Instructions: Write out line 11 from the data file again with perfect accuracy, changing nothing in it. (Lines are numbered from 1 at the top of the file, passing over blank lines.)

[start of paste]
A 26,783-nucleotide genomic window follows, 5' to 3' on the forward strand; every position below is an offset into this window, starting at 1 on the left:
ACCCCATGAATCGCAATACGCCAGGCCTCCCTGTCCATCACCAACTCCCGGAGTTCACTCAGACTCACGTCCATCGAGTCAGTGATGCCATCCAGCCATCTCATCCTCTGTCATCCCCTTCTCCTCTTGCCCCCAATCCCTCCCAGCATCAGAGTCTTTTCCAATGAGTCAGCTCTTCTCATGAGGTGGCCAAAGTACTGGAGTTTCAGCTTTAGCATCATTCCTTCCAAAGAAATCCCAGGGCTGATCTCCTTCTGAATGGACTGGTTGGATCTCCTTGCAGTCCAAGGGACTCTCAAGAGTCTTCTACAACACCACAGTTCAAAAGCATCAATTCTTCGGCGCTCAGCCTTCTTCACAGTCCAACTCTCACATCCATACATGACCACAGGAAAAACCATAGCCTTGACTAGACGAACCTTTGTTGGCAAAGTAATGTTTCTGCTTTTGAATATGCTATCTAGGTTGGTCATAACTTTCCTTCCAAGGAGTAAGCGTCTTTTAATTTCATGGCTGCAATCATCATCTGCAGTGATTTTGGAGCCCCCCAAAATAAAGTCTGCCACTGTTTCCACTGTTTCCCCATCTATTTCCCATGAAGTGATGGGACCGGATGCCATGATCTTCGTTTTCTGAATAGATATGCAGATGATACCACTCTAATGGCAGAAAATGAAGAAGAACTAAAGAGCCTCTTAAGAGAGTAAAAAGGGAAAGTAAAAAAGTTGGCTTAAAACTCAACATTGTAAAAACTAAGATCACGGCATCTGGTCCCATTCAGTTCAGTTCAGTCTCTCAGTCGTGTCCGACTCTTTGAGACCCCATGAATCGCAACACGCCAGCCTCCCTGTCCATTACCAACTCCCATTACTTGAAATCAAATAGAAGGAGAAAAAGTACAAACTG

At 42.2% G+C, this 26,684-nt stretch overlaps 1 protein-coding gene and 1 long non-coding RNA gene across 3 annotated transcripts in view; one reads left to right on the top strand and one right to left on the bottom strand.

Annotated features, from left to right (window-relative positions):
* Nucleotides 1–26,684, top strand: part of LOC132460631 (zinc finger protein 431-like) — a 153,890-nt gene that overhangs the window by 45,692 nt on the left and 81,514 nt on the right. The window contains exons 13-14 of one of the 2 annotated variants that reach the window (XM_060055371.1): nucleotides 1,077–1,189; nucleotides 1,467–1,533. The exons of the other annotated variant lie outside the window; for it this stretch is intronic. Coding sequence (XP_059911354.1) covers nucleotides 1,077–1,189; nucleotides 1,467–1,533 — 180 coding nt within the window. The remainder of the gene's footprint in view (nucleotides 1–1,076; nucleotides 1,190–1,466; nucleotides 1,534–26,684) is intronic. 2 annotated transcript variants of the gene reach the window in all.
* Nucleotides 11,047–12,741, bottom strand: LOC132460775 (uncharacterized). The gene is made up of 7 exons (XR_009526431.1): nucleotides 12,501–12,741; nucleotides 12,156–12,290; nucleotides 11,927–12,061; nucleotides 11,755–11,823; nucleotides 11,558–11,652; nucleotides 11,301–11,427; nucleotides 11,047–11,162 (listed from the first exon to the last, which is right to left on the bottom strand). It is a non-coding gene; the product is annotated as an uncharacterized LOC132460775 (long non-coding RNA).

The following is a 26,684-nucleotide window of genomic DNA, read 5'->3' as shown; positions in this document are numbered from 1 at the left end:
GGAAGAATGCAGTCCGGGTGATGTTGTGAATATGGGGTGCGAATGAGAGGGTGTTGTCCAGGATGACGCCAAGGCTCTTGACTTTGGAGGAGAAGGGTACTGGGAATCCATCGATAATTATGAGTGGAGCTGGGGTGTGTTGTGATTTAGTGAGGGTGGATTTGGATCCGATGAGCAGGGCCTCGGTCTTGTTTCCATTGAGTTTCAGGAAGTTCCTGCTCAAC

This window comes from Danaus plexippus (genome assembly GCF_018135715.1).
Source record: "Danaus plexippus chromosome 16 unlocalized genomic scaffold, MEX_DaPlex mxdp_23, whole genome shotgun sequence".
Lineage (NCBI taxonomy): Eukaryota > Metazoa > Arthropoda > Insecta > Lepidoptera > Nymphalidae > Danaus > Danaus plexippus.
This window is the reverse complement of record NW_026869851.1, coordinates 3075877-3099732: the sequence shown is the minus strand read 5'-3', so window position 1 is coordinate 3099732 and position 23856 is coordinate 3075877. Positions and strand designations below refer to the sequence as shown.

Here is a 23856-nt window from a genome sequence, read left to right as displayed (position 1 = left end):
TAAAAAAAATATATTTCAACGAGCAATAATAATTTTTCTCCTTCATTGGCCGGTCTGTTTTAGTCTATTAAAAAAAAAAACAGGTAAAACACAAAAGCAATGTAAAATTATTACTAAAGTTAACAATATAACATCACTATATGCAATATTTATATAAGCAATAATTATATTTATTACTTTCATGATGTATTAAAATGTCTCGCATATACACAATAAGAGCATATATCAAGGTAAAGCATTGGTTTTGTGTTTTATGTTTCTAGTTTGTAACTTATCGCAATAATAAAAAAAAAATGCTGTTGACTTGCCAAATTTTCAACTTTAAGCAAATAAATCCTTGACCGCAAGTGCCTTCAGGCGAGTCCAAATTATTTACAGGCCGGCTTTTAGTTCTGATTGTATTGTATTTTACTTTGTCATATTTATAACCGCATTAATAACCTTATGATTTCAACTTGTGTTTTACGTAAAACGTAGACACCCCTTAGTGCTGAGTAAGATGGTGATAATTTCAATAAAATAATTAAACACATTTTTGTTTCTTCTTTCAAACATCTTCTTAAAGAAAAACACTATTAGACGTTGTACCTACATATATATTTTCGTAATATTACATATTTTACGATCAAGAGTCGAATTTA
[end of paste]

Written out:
Lineage (NCBI taxonomy): Eukaryota > Metazoa > Arthropoda > Insecta > Lepidoptera > Nymphalidae > Danaus > Danaus plexippus.